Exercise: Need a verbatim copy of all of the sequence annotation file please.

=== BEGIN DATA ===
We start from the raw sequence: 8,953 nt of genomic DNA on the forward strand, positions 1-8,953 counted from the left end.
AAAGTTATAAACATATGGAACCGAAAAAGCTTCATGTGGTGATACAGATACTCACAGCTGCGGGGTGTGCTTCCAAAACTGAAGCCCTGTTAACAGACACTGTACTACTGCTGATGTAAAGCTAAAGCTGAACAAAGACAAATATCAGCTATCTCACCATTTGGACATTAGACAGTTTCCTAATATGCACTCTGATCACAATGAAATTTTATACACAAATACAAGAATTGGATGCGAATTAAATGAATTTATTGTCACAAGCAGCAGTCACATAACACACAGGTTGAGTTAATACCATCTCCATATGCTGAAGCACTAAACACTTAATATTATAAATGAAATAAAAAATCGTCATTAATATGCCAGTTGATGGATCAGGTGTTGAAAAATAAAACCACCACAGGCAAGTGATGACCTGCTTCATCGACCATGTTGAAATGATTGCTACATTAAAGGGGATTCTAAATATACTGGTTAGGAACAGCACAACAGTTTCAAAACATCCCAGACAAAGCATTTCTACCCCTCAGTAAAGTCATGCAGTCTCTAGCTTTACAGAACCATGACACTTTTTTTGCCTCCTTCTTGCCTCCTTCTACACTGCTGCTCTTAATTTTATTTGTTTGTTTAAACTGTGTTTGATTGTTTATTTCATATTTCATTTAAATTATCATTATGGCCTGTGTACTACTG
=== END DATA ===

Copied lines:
We start from the raw sequence: 8,953 nt of genomic DNA on the forward strand, positions 1-8,953 counted from the left end.
AAAGTTATAAACATATGGAACCGAAAAAGCTTCATGTGGTGATACAGATACTCACAGCTGCGGGGTGTGCTTCCAAAACTGAAGCCCTGTTAACAGACACTGTACTACTGCTGATGTAAAGCTAAAGCTGAACAAAGACAAATATCAGCTATCTCACCATTTGGACATTAGACAGTTTCCTAATATGCACTCTGATCACAATGAAATTTTATACACAAATACAAGAATTGGATGCGAATTAAATGAATTTATTGTCACAAGCAGCAGTCACATAACACACAGGTTGAGTTAATACCATCTCCATATGCTGAAGCACTAAACACTTAATATTATAAATGAAATAAAAAATCGTCATTAATATGCCAGTTGATGGATCAGGTGTTGAAAAATAAAACCACCACAGGCAAGTGATGACCTGCTTCATCGACCATGTTGAAATGATTGCTACATTAAAGGGGATTCTAAATATACTGGTTAGGAACAGCACAACAGTTTCAAAACATCCCAGACAAAGCATTTCTACCCCTCAGTAAAGTCATGCAGTCTCTAGCTTTACAGAACCATGACACTTTTTTTGCCTCCTTCTTGCCTCCTTCTACACTGCTGCTCTTAATTTTATTTGTTTGTTTAAACTGTGTTTGATTGTTTATTTCATATTTCATTTAAATTATCATTATGGCCTGTGTACTACTG